Are Digital Cameras Still Worth Buying?

Are Digital Cameras Still Worth Buying? – Check this post before buying premium mobile phones during holiday seasons – thanksgiving day.

Smartphone launch events are all pretty much the same these days. They’re like there are a handful of things that it seems like they’re all required to have by law some magical or game-changing features. Some sticker shock a couple of lame scripted jokes from the presenter and the implication that no this time for real the camera is so good that you can snap photos just like the pros do with minimal effort.

But how much truth is there to this?

There’s obviously a lot more to becoming a good photographer than just having the right gear but is a smartphone can it be the right gear? Has image quality on modern flagship phone cameras rendered stand-alone compact digital cameras irrelevant or obsolete?

Well digital camera sales have been declining for some time now, at least at the lower end of the market. So a lot of people apparently don’t feel the need to carry them around anymore but are they making a big mistake for a long time. Pocket cameras clearly outstripped their cell phone counterparts for a number of reasons.

One of which was the size of the image sensor, the main takeaway though is that larger image sensors can capture more light which means your camera’s processor has more information about your surroundings to work with ultimately leading to better looking more detailed photos with less noise.

These days though image sensors and phones are starting to catch up to standalone cameras although there’s currently still a limit to just how large a smartphone image sensor can get because smartphones are small highly integrated devices that needs space for all the other stuff that’s inside.

Many phones though do pack sensors close to the size of what you’d find in a mainstream point-and-shoot camera though we’ve also come a really long way in
terms of processing power in smartphones which not only allows you to play 3d game and multitask with ease.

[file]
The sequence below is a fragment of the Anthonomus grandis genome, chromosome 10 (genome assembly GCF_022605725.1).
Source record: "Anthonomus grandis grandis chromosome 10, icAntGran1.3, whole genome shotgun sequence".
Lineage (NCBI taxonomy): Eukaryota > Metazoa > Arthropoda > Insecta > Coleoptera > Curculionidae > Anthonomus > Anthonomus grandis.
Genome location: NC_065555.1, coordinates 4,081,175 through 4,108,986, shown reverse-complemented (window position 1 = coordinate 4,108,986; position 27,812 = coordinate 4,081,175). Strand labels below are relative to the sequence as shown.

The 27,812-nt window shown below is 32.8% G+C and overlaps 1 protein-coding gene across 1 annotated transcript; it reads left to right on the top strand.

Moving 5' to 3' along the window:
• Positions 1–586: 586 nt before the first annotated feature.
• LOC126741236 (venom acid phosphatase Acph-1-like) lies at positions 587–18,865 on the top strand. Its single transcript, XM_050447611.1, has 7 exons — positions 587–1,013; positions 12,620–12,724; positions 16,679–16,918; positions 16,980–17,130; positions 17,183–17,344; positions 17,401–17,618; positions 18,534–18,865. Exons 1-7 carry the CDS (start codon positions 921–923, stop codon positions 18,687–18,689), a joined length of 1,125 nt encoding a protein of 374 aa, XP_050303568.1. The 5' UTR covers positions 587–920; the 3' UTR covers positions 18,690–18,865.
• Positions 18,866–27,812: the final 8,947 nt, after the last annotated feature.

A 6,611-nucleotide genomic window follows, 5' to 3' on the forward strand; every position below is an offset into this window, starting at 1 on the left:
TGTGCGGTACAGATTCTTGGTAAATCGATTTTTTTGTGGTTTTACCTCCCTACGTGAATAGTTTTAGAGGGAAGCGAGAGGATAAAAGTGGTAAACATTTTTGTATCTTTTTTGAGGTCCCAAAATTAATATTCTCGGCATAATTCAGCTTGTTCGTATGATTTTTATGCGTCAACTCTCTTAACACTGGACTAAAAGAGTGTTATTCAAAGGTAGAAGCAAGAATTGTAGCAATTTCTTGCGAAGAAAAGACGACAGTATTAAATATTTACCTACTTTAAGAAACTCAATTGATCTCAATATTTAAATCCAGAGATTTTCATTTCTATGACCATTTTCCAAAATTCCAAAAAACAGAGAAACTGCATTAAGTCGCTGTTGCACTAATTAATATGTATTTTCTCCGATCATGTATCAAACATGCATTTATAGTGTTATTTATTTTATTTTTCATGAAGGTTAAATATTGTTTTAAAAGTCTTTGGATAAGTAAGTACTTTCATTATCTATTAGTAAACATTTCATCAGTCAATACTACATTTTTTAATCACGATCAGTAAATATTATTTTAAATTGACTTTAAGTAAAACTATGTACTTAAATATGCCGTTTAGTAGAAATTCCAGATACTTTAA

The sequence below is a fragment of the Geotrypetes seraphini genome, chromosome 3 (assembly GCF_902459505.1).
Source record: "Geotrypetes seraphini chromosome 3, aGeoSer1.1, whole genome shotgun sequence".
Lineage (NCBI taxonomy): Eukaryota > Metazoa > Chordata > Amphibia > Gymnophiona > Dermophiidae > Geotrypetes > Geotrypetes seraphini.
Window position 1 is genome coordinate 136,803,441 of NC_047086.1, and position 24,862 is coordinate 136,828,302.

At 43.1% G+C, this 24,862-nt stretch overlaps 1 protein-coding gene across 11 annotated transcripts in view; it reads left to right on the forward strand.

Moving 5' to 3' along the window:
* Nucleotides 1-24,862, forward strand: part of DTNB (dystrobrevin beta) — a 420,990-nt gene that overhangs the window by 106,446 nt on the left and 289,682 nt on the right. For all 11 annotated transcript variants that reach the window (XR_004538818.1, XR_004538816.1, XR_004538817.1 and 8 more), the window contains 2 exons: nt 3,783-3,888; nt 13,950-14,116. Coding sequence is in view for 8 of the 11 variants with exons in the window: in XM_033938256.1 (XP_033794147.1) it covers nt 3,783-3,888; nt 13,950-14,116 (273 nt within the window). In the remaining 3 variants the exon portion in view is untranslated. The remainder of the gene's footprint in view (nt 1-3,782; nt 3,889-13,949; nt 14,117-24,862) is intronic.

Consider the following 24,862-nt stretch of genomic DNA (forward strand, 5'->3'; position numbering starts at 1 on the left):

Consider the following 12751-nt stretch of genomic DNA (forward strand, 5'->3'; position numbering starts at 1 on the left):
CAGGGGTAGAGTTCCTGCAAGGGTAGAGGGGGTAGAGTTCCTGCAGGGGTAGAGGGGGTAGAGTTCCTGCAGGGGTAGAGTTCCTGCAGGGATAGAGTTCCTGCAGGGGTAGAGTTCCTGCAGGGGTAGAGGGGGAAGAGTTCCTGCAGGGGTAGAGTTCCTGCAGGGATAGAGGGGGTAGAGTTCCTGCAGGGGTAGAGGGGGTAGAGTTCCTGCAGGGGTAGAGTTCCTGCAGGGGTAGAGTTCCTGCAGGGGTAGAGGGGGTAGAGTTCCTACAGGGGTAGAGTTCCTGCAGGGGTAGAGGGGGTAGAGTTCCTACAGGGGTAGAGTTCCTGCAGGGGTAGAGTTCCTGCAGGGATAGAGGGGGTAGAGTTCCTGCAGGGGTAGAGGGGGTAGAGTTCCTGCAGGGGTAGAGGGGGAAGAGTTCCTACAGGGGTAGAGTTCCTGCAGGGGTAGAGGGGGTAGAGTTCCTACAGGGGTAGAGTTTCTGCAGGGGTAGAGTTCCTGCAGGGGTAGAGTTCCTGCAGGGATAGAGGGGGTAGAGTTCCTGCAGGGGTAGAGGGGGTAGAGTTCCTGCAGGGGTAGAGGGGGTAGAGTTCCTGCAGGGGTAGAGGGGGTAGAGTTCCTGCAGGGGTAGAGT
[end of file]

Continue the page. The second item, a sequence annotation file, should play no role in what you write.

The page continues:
It also helps your phone make sense of what it’s camera sees turning it into a sharp looking image with accurate white balance and colors instead of the smeary mess that we were used to on the camera phones from 15 years ago.

Combine these factors with the fact that modern smartphones make it ludicrously easy to share your pics on Twitter or Instagram and it becomes clear that separate compact cameras oh they are just for pros right? wrong!.

Actually despite the convenience of camera phones standalone compacts still offer some important advantages many mainstream compacts except for some of the ones at the very low end of the market allow you to change critical exposure settings like aperture and shutter speed.


Although some camera apps say they can do the same in pro mode or whatever. The truth is that smartphone cameras use fixed lenses without mechanical parts so these aperture and shutter speed settings on your phone are really just software simulations of the same settings on a separate camera which won’t come close to giving you the same flexibility and picture quality in situations where you’re trying to photograph fast action, fine-tune your brightness or get your depth of field, just right for the effect that you want.

If you are trying to take a shot of a fast-moving subject the quick autofocus available on nicer separate cameras can really help your shot come out correctly something that many smartphones lack. Another massive advantage is in the optics in the same way that phone sensors need to be shrunk down so do their lenses bigger and better lenses give especially DSLRs.

But even consumer grade cameras the ability to gather more light for the sensor achieve that desirable depth of field effect or bokeh and even optically zoom the image so you can capture a subject as though it were closer up without losing any image quality most phones lack some or all of this functionality and what they do have often comes with assessing artifacts or other compromises.

Another issue if you’re an absolute video and photo taking fiend you’ll already know that your habit can quickly cause your phone’s battery level to plummet the average compact camera can take many hundreds of photos before calling it quits.

With all of that said if your main concern is having a straight forward camera experience without the need for any fine-tuning, that shiny new smartphone in your pocket will probably serve you just as well if not better than $100 point-and-shoot thanks to other creature comforts like automatic backing up to the cloud.

However there are still a number of enthusiast level compacts on the market with much larger image sensors powerful image processors and lots of options to fine tune exposure and focus preferences that smartphones currently can’t touch and that’s without even trying to compare the camera on an iPhone or a Google pixel to a four figure DSLR with expensive detachable lenses.

Let’s just put it this way I’d be pretty surprised to see professional sports photographers trade in their pricy telephoto lenses for Samsung galaxys at least for now.